AAPA House of Delegates opposes proposed NCCPA recertification requirements

The House of Delegates voted to pass a board resolution to reject proposed changes by the NCCPA to the PA recertification process.
The House of Delegates voted to pass a board resolution to reject proposed changes by the NCCPA to the PA recertification process.

SAN ANTONIO — The American Academy of PAs House of Delegates (HOD) has expressed its opposition to the National Commission on Certification of PAs (NCCPA) proposed changes to the PA recertification process.

On the final day of the HOD 2016 meeting, which took place at the annual meeting of the American Academy of PAs (AAPA), the delegates voted to pass the AAPA Board-submitted resolution (B-01) “Elimination of High Stakes Recertification Testing for PAs.” Two additional resolutions were passed – one endorsing the Federation of State Medical Boards' maintenance of licensure principles, and the other urging the NCCPA to maintain its current recertification examination process.

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The HOD decision follows several months of discussion between AAPA and NCCPA regarding recertification concerns. The proposed changes were announced in November 2015. Public comment on this issue had been scheduled to close on June 15; in February, the NCCPA agreed to postpone this date to allow the HOD to debate the issue and take a position.

“We believe that the balanced information and resources we have proactively and consistently provided about the proposal have resulted in an educated and collegial conversation on this important matter among PAs across the country, and that the HOD appropriately reflected the views of its constituents during deliberations,” said AAPA president Jeffrey Katz, PA-C, DFAAPA.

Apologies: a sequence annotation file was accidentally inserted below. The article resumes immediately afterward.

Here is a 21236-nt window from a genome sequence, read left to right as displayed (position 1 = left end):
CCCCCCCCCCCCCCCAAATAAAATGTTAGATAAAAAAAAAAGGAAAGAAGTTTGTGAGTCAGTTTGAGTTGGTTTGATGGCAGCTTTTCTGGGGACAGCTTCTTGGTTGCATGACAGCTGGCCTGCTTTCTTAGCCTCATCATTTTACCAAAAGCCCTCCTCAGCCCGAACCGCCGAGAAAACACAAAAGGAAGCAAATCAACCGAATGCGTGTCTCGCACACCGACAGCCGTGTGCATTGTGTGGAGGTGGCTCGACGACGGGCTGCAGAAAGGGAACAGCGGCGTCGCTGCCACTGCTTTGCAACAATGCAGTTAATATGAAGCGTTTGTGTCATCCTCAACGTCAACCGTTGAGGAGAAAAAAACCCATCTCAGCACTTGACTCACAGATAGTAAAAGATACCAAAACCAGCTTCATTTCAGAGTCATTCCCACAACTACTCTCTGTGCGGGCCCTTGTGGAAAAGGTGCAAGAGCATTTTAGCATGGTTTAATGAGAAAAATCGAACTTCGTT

The AAPA opposition to the NCCPA proposal surrounds concerns that the new model – including a proctored, closed-book exam in one of 10 to 12 specialty areas, in addition to periodic take-home exams throughout the 10-year recertification cycle – would limit the PA's clinical flexibility as well as detract from patients' access to care as PAs remove themselves from their practice to study for and take the exams.

“It is the view of the Board that these proposed requirements, particularly when coupled with the CME requirements already in place for PAs, are unnecessary and potentially harmful to patients and PAs,” said AAPA Board member William T. Reynolds, Jr., MPAS, PA-C, DFAAPA.

The resolution passed by the HOD included the following 6 statements of AAPA policy:

  1. AAPA supports assessing general medical knowledge for initial certification and licensing of PAs.
  2. AAPA supports the use of evidence-based alternatives to testing for maintenance of certification.
  3. AAPA opposes any requirement that PAs take a closed-book, proctored exam in a specialty area for maintenance of certification.
  4. AAPA opposes any requirement that PAs take multiple examinations during a 10-year recertification cycle.
  5. AAPA supports uncoupling maintenance of certification requirements from maintenance of license and prescribing privileges in state laws
  6. AAPA urges NCCPA and the NCCPA Foundation to undertake rigorous and replicable research to determine the relationship, if any, between taking the NCCPA recertification test and patient outcomes, safety, and satisfaction.

The AAPA has pledged continued close monitoring of NCCPA's actions on this issue and advocacy against the adoption of the proposed recertification changes; AAPA is committed to protecting patient access to medical care and the flexibility of the PA profession.

Reference

  1. HOD endorses AAPA board's principles on NCCPA's proposed recertification requirements [press release]. Presented at: 2016 annual meeting of the American Academy of PAs (AAPA); May 14-18, 2016; San Antonio, TX.
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